Painting a ROSE-y Picture
Welcome to another edition of the Weekly Financial Digest!Each week, the team here at Lola bookmarks our favorite articles about corporate finance. Then, we take those and summarize them for you.
This week, we're featuring content about failed IPOs, pricing optimization, why finance should lead sustainability efforts, and more!
Enough with the intro, time to dive into the best content from the past week...
Looking at Failed IPOs in the Age of the Unicorn
The number of companies going public through an IPO peaked in 1999, with 486 companies IPOing. Since then, the number has dropped drastically. In 2018, there were only 190 IPOs. That’s nearly 300 fewer IPOs.
2019 seems to be a different story, though. There have been a number of high-profile IPOs this year. Some have been very successful, like Beyond Meat, which was named the best performing asset of 2019.
Others, like Uber, have been massive flops. Uber’s IPO was one of the worst performers in recent history.
IPOs are expensive and risky. So why do companies still do it? Is the direct offering approach that Slack and Spotify took a better strategy?
You’ll have to read the answers to those questions in the Toptal article.
The Platform And The Swarm: Strategy For Continuous Finance Innovation
If there’s one thing about financial transformation and innovation that you should know, it’s that innovation never ends. It can’t ever be a case of, “we innovated, we’re done.”
Innovation, especially in finance, needs to be continuous.
One way to make sure you’re continuously innovating is to focus on the customer. Improving the customer experience is a never ending cycle. If you make customer-experience part of your approach to finance, you’ll never stop innovating as a result.
Think about all the ways finance indirectly interacts with the customer. For example, you’ve got pricing, quote creation, deal approvals, cross-border tax calculations, order booking, revenue recognition, etc.
Making those steps better for the customer will help you innovate as a department.
Get the full scoop on this topic from Digitalist.
The ROSE Metric | The Return on Your Most Important SaaS Asset
The SaaS CFO is introducing us to a new metric today: ROSE. This metric is focused on finding your organizational efficiency. It basically shines a light on your most important asset: your employees.
This number is more complex than revenue per employee, and it’s actually not supposed to help you slim down your workforce. It should do the opposite, in fact.
To calculate the ROSE metric, divide your recurring revenue by employee related expenses. This returns $X number of recurring revenue dollars generated for every one dollar of employee expense (i.e. investment).
This isn’t just a one-and-done calculation though. This number becomes more useful the longer you track it. So start now.
Keep reading about ROSE (and see examples of it in action) on The SaaS CFO’s blog.
Why Finance Should Lead Sustainability Efforts
Sustainability matters for businesses’ bottom lines. In fact, over 90% of CEOs think sustainability is important to their company’s success.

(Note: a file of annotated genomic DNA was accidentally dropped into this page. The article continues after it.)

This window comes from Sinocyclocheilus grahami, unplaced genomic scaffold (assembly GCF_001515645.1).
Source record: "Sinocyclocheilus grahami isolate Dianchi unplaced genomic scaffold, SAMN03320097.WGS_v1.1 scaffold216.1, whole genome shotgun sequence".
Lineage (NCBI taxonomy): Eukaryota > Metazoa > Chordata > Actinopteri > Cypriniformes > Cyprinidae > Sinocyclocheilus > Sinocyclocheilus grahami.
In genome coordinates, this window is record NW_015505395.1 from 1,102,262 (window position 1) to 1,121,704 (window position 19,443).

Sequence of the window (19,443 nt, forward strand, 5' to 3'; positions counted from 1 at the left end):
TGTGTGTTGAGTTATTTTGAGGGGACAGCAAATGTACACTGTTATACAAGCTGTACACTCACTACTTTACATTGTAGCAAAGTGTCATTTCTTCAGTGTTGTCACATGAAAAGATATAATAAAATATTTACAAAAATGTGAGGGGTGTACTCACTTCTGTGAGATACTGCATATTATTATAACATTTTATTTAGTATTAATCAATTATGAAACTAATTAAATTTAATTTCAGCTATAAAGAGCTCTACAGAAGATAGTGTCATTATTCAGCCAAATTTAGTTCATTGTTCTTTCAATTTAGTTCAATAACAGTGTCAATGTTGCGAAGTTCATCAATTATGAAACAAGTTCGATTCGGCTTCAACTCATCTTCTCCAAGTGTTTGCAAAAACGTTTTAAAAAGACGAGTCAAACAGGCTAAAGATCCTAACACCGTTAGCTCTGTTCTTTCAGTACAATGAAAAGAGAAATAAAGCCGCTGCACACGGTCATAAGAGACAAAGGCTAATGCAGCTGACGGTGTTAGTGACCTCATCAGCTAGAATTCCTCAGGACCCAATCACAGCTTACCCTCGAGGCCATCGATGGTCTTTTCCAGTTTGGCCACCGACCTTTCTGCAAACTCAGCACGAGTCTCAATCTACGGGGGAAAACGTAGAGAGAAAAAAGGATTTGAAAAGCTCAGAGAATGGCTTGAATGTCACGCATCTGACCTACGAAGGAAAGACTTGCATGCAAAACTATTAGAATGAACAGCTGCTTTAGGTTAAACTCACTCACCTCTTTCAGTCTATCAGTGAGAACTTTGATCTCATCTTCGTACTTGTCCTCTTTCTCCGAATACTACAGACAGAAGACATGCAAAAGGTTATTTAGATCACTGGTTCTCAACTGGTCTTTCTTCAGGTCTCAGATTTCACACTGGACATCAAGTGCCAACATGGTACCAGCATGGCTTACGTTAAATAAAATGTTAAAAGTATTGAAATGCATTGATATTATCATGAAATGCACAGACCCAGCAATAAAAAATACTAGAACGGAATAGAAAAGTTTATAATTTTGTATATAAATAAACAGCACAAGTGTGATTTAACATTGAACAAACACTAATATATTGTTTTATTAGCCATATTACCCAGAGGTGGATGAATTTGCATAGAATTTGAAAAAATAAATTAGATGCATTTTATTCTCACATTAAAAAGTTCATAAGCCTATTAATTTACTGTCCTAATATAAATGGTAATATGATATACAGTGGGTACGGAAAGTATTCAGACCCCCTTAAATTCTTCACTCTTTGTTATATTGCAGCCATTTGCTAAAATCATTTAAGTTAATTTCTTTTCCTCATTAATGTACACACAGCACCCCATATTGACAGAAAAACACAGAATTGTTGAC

CFO.com is making the argument that sustainability should actually start with the finance team. CFOs have the opportunity to be trendsetters here because they have the ability to show how sustainability efforts can positively affect their companies’ bottom lines.
What’s better is that sustainability doesn’t have to cause an increase in costs. As an example, Caesars Entertainment implemented a “CodeGreen” strategy that analyzes utility data to identify areas of misuse in water, energy, and waste consumption.
That program reduced water consumption by 11% and energy usage by 15% at Caesars.
If sustainability is something you’re focused on, read the rest of this one from CFO.
Why You Can’t Afford to Overlook Optimizing Your Pricing
We talked a little bit about SaaS pricing last week, and we’re covering it again because it’s such a big topic.
Profitwell discovered that most companies spend less than 10 hours per year on pricing, which is not enough. They suggest that while many companies are on the right track with their pricing, there’s still room for optimization.
To optimize your pricing, you need information from:
- Customer survey data
- Demographic and psychographic data
- Historic sales data
- Operating costs
- And more…
And don’t forget, not only do you need to optimize your base price, you also need to spend time optimizing your promotional pricing and your discounted pricing. That way, if you need to offer a discount to close a deal, you’ll have the ability to quickly do it in a way that makes sense for your bottom line.
Learn how to optimize your pricing from Profitwell.
Although WeWork’s IPO isn’t coming this month, we’re still looking forward to it. Crunchbase is too, which is why they spent some time analyzing WeWork’s acquisition strategy. This strategy is likely going to play a role into the company’s IPO.
Although WeWork isn’t a software company, they’re certainly acquiring a lot of software companies. They’ve acquired more than a half dozen software companies to date. Crunchbase thinks this strategy is because WeWork doesn’t have the margin potential and growth of a healthy SaaS company. So, they may be trying to paint a rosy picture for IPO investors.
We’ll find out when they release their S-1. In the meantime, read the rest of this article from Crunchbase.
How does your corporate travel policy stack up?
Posted byRebecca Morrison